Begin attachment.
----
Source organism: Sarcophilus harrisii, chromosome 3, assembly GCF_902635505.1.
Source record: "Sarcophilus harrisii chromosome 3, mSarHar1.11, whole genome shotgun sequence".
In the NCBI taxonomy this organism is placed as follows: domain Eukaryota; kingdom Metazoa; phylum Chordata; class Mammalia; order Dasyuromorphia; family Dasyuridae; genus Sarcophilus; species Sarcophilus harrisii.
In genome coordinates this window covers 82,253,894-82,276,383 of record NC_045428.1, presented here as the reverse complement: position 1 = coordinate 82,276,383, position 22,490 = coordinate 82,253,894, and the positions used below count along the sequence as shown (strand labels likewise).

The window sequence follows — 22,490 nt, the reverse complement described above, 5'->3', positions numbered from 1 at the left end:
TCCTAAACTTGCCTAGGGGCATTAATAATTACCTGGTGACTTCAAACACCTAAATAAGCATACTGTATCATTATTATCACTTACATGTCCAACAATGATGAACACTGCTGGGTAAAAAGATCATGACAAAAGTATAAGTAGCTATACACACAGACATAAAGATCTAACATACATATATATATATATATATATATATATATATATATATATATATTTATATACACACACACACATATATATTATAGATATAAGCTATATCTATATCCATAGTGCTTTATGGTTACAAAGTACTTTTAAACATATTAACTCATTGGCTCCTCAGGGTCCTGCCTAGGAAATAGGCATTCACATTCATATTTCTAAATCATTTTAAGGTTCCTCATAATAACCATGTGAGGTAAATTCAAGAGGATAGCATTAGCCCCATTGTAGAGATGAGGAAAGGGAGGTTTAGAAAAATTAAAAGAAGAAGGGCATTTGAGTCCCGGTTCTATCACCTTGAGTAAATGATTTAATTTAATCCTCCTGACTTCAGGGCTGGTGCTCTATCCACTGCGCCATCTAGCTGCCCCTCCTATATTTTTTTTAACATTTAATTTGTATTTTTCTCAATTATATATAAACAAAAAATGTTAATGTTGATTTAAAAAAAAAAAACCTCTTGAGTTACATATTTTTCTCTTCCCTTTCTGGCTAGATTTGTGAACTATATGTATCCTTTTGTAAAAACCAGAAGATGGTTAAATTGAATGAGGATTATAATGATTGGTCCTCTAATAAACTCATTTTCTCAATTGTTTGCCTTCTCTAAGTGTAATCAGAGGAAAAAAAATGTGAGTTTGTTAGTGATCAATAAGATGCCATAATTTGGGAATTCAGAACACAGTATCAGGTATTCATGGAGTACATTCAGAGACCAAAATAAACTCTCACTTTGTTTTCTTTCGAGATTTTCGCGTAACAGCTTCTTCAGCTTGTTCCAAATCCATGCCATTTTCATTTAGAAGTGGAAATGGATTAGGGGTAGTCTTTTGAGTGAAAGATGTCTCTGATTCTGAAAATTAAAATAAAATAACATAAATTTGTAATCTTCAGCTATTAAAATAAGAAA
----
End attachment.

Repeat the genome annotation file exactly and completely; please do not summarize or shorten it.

Source organism: Sarcophilus harrisii, chromosome 3, assembly GCF_902635505.1.
Source record: "Sarcophilus harrisii chromosome 3, mSarHar1.11, whole genome shotgun sequence".
In the NCBI taxonomy this organism is placed as follows: domain Eukaryota; kingdom Metazoa; phylum Chordata; class Mammalia; order Dasyuromorphia; family Dasyuridae; genus Sarcophilus; species Sarcophilus harrisii.
In genome coordinates this window covers 82,253,894-82,276,383 of record NC_045428.1, presented here as the reverse complement: position 1 = coordinate 82,276,383, position 22,490 = coordinate 82,253,894, and the positions used below count along the sequence as shown (strand labels likewise).

The window sequence follows — 22,490 nt, the reverse complement described above, 5'->3', positions numbered from 1 at the left end:
TCCTAAACTTGCCTAGGGGCATTAATAATTACCTGGTGACTTCAAACACCTAAATAAGCATACTGTATCATTATTATCACTTACATGTCCAACAATGATGAACACTGCTGGGTAAAAAGATCATGACAAAAGTATAAGTAGCTATACACACAGACATAAAGATCTAACATACATATATATATATATATATATATATATATATATATATATATATTTATATACACACACACACATATATATTATAGATATAAGCTATATCTATATCCATAGTGCTTTATGGTTACAAAGTACTTTTAAACATATTAACTCATTGGCTCCTCAGGGTCCTGCCTAGGAAATAGGCATTCACATTCATATTTCTAAATCATTTTAAGGTTCCTCATAATAACCATGTGAGGTAAATTCAAGAGGATAGCATTAGCCCCATTGTAGAGATGAGGAAAGGGAGGTTTAGAAAAATTAAAAGAAGAAGGGCATTTGAGTCCCGGTTCTATCACCTTGAGTAAATGATTTAATTTAATCCTCCTGACTTCAGGGCTGGTGCTCTATCCACTGCGCCATCTAGCTGCCCCTCCTATATTTTTTTTAACATTTAATTTGTATTTTTCTCAATTATATATAAACAAAAAATGTTAATGTTGATTTAAAAAAAAAAAACCTCTTGAGTTACATATTTTTCTCTTCCCTTTCTGGCTAGATTTGTGAACTATATGTATCCTTTTGTAAAAACCAGAAGATGGTTAAATTGAATGAGGATTATAATGATTGGTCCTCTAATAAACTCATTTTCTCAATTGTTTGCCTTCTCTAAGTGTAATCAGAGGAAAAAAAATGTGAGTTTGTTAGTGATCAATAAGATGCCATAATTTGGGAATTCAGAACACAGTATCAGGTATTCATGGAGTACATTCAGAGACCAAAATAAACTCTCACTTTGTTTTCTTTCGAGATTTTCGCGTAACAGCTTCTTCAGCTTGTTCCAAATCCATGCCATTTTCATTTAGAAGTGGAAATGGATTAGGGGTAGTCTTTTGAGTGAAAGATGTCTCTGATTCTGAAAATTAAAATAAAATAACATAAATTTGTAATCTTCAGCTATTAAAATAAGAAA